It’s those moments that you are lying in shavasana at the end of a yoga class thinking, though you’re not supposed to, with a tear running down your cheek. And you realize that although some moments in that class were physically painful, it’s over now – the hard part only lasted a minute or two. You come back to reality and realize that the very stressor that motivated you to attend the class in the first place is still on your mind afterwards. And although it hurts, the pain isn’t so fleeting. This time, you can’t just power through for a moment in time.
We have all experienced it. The ups and downs of life. The facets of change, loss, pain and confusion. And while sometimes its change that causes pain, other times it’s pain that motivates change. Either way, these messy and confusing aspects of life are unavoidable. And I have come to learn that whether you are rich or poor or young or old – you will face these challenges at some point or another. I just so happen to have recent experience with all of the above – and as I am sharing with you, I am learning about me.
Prior to my surgery, I experienced severe headaches on a daily basis. There was so much pressure building inside my skull, that with every move I could feel my heart beat rhythmically in my head. These headaches would often lead to migraines – which would put me out for days. And although I got accustom to taking Advil often, non-headache days were so limited that I could count them on one hand.
This is how I lived my life for as long as I can remember. It wasn’t until I got a diagnosis that I finally gained some hope that perhaps these headaches won’t last forever. I got so used to the pain that although my skull was drilled open and stitched back together 28 times, post-op pain was not an issue. I was able to discard the T3’s early on and I can honestly say I don’t get headaches anymore. And as crazy as this sounds, I now reflect in honour of my pain and am grateful for the strength it gave me. Because without it, perhaps my recovery would have looked much different. Perhaps the pain would be so unbearable that it would hinder my progress. And although I suffered for so long, this threshold has become the beacon of my strength and should not be overlooked.
When you are 30 years old, it is likely that your body is on your side. And as I am often told, my age is helping me ‘bounce back’ after brain surgery. I believe it. However, I am learning that perhaps the opposite is true for the recovery of emotional pain. Perhaps life experience that comes with age is the benefit of growing older and that strength and wisdom comes from being exposed to challenges throughout the course of life. Or, maybe age has nothing to do with it at all. Maybe emotional pain is a teacher that shows up to strengthen us whether we like it or not. Perhaps it is showing us that you can only numb your feelings for so long before you learn to cope. And just maybe, the pain that breaks us down is the very thing we need to become whole.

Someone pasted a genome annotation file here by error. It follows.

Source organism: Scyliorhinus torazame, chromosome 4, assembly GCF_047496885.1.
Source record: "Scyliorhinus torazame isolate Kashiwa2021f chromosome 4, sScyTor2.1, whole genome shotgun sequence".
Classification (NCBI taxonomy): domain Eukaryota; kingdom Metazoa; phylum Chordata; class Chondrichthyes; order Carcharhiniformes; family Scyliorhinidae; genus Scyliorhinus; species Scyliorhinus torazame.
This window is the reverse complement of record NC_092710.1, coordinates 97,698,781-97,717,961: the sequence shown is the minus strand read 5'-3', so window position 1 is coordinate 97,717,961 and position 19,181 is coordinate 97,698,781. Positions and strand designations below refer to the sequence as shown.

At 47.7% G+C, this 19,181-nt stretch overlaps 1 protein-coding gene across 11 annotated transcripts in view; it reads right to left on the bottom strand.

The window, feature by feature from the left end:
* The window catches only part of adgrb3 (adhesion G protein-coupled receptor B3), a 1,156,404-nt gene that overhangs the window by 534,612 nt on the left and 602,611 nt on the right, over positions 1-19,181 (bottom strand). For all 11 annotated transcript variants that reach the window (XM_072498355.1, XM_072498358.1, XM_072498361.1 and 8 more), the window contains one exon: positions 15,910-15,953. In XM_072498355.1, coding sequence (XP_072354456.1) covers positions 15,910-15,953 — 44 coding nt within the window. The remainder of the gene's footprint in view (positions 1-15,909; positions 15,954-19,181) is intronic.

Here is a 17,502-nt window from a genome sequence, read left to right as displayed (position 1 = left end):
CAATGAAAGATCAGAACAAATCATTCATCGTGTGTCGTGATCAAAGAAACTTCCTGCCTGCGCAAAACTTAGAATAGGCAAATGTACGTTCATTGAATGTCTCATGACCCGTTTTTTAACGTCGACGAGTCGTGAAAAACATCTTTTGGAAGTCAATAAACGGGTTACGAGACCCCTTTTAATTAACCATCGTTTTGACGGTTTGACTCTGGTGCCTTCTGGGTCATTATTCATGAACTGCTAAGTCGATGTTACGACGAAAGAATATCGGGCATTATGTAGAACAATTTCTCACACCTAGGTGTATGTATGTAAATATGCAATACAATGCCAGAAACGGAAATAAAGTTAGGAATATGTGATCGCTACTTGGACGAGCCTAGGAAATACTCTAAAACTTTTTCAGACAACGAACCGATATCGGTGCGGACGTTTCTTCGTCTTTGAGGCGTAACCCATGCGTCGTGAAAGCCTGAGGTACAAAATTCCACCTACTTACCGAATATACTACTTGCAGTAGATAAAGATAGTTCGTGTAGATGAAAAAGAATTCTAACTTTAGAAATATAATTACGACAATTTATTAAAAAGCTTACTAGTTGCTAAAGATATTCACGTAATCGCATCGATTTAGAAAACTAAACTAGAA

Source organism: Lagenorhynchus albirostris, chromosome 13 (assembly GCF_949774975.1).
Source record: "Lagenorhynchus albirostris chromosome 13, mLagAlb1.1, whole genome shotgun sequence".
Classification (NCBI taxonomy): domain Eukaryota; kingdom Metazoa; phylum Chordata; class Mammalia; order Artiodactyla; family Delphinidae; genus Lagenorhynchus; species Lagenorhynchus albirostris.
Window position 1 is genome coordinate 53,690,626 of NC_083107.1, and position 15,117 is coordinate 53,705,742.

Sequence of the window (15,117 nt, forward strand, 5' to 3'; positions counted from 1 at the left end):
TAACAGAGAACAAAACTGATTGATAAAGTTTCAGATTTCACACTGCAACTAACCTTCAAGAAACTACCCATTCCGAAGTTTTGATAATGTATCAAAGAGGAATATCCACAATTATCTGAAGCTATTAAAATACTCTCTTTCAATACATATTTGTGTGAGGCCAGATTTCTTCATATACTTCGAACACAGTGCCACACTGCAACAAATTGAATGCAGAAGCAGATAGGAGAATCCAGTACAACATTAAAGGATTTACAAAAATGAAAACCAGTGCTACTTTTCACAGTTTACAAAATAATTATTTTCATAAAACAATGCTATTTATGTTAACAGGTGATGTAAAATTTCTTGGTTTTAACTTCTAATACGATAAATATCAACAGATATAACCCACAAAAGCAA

At this point in my life, emotional pain is very present. Between confusion about what was, what is and what will be – and the unsettling feelings of change, I feel many emotions deeply. And although I am told often “you are so strong”, I don’t always feel that way. However, I am getting there. I am strong in many ways. And in the ways that I am not, I am learning where I need to grow. I am learning that the events that trigger an emotional reaction are the golden tickets to what you have to work on. I am learning that the truest source of empathy comes from personal experience. I am learning that you can create a bond so special when you are raw and real and vulnerable. I am learning that it is essential to forgive yourself for doing the best you can with the knowledge you had at the time. And most importantly, I am unlearning patterns that I have held onto for so long and with that, I am learning to let go.
We are all one in the same. You are me and I am you. We are living different lives yet we all share the same needs. And the need to learn from pain is just as relevant in your life as it is in mine. To develop strength when all else fails is to embrace the ugly and hard moments and let them complete their cycle. Don’t make excuses “I didn’t need that anyway”. Rather, respect the fact that you lost something and it sucks because you cared about it. I don’t want to tell you that there is purpose for your pain – because that may not be true to you. But, I will say that the pain you feel today and the pain I feel tomorrow will without a doubt build strength that will be needed later in life – even if you don’t believe me now.
Pain; the gateway to our inner strength and wisdom.
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